Herald and Journal, May 24, 1999
LP not interested in school consolidation
By Andrea Vargo and Luis Puga
In a joint meeting between the Lester Prairie (LP) and Howard Lake-Waverly-Winsted(HLWW) school board, Gene Starke told a room full of school officials that the Lester Prairie school district would like to remain separate.
He said that the LP board has found that in the course of a study and four public meetings, the community members they have talked to have expressed a desire to keep the district independent.
"That doesn't mean we would stop looking completely at Howard Lake with the possibility of cooperation in some areas," he added.
He pointed out, for example, sharing programs like HLWW's agriculture program or Lester Prairie's computer-aided drafting and design course.
"Looking at the people we have out there, I just don't see it happening within the next year or two, but maybe down the line," Starke said.
He added that the board could not make such a decision by the July 1 deadline that HLWW set, and perhaps further down the line, some cooperation could be sought.
Lester Prairie Superintendent James Redfield added that there is a lot of community support for building an elementary school within the city.
HLWW Board Chair Jim Raymond expressed disappointment that Lester Prairie could not see the financial advantage from the $6 million facility grant obtained through consolidation.
"I don't know what to say. In the future, we [HLWW] are going to proceed with our plan as stated before," Raymond said.
Redfield added that HLWW's planning has been going on for 18 months, whereas Lester Prairie's has just started and is not close to making a final decision on its future.
Raymond told Redfield that HLWW would certainly be willing to slow down in their planning to accommodate Lester Prairie. However, both Redfield and Starke reiterated the community's strong desire to stay independent.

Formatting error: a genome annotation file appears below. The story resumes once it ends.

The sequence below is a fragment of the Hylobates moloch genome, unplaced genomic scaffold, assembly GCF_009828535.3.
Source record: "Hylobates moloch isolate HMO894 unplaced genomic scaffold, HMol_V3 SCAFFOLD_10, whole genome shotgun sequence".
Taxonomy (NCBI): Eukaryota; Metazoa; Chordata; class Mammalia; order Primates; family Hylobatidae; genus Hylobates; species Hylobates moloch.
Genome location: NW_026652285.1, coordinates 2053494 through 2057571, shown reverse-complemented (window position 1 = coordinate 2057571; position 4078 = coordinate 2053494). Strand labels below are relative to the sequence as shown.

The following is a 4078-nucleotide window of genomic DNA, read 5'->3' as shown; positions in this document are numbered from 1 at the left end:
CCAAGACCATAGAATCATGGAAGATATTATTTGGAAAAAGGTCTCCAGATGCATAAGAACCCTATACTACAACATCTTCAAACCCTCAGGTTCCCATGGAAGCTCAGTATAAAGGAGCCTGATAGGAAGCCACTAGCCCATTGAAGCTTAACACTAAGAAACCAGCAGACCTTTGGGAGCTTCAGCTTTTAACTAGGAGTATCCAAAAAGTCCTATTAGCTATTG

It was asked how long the $6 million facility grant would be available if Lester Prairie became interested in consolidating later. Hoheisel believed as long as legislation doesn't change, it would still be there.
Redfield asked if the HLWW district could get the money without consolidation, to which Hoheisel replied that the grant is contingent on consolidation.
HLWW board member Mary Pettit asked, "Do you feel that through your surveys and public hearing, that people in the community have been given enough information? We've [HLWW] been studying this for how many years, and Dr. Redfield said he only had a short period of time. Do you really think that they [LP community] understand the $6 million is out there? Do they understand tax impact?"
Starke responded, "I doubt it. I don't think everybody does."
Lester Prairie board member Nancy Krull added that in any community, including Lester Prairie, there will always be voters who vote down any proposal that might raise their taxes and voters who will always vote to support the school in its growth. She added that the financial information provided by HLWW financial advisor was in the paper for the community to see.
Hoheisel concluded that he respected Lester Prairie's decision and thanked them for their time.
"I've been a superintendent for eight years, my 16th year for the state of Minnesota, and, I'll tell you, it is not getting easier. Good luck to you, folks," he said.
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